HDMI cable is delicate (and expensive), which is why I'm using the BVHD-10 to extend HDMI over CAT-6/5. Do I need to be cautious in how I run my CAT-6/5?
In a word, yes. Sending HDMI, particularly with HDCP, involves a lot of different things happening at very high speed. Transmission or wiring errors often will result in no picture at all. In component video, you can have problems and still get a picture ranging from pretty good to bad. With HDMI, problems often mean no picture.
Error or losses in the signal chain accumulate. If that last statement is not scary enough, losses may be tolerated on some content material more than others. Bottom line, don't cut corners. Some past wiring practices will get you into trouble. Be leery of jobs where someone else ran the wiring and pay close attention to the advice below:
- Use Category-6 (or better) network cable (attainable distances are shorter with CAT-5)
- Use CAT-6 RJ-45 push through connectors and use the associated strain relief at the connector
- Make sure the two wires in each pair are terminated to exactly the same length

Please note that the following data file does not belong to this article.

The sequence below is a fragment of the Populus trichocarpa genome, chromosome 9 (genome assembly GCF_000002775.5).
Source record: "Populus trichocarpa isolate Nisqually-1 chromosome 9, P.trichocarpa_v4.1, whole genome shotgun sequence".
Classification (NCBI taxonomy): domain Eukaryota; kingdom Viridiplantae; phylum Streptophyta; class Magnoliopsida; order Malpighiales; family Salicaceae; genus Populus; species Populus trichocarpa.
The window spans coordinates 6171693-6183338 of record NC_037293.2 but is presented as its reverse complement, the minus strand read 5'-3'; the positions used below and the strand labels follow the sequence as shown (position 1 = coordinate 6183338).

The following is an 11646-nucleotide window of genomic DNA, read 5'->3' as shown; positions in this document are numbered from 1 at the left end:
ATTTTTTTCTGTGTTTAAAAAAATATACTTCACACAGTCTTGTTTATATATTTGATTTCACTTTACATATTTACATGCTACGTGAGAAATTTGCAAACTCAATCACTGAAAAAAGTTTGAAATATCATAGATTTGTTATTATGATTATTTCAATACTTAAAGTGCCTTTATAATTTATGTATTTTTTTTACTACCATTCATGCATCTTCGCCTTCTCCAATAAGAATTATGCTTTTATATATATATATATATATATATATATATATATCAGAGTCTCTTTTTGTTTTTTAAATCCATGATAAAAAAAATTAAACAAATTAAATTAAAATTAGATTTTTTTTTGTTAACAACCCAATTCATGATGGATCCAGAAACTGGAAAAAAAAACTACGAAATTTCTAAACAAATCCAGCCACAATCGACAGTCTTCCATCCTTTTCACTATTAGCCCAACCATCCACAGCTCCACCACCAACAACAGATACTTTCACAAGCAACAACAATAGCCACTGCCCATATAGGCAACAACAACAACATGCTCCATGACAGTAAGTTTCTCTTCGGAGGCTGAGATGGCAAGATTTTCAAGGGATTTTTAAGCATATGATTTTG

- Siamese CAT-6 is a good choice but not required
- Keep the HDMI interconnect cable to the Driver and from the Receiver as short as feasible
- Use high quality HDMI interconnect cables and, if possible, use 340 MHz (Category 2) HDMI interconnect cables
- Treat all cable in a kind and gentle fashion (see below) using large bend radiuses (minimum 1.25 inches)
- Use shielded cable ONLY FOR SHORT RUNS as the shielding attenuates the signal
- Pull or stretch the cable. Maximum pull tension is only 25 pounds
- Staple or dent the cable nor over-tighten with cable ties
- Run parallel to power cables. Run at right angle if possible
- Untwist pairs into RJ-45 more than ¼"
- Knot or kink the cable
- Use couplers or splice the cable. Either will dramatically shorten the maximum cable length. The HDMI signal is extremely sensitive to very small variations in impedance
- Much of the advice above is the same for gigabit Ethernet network wiring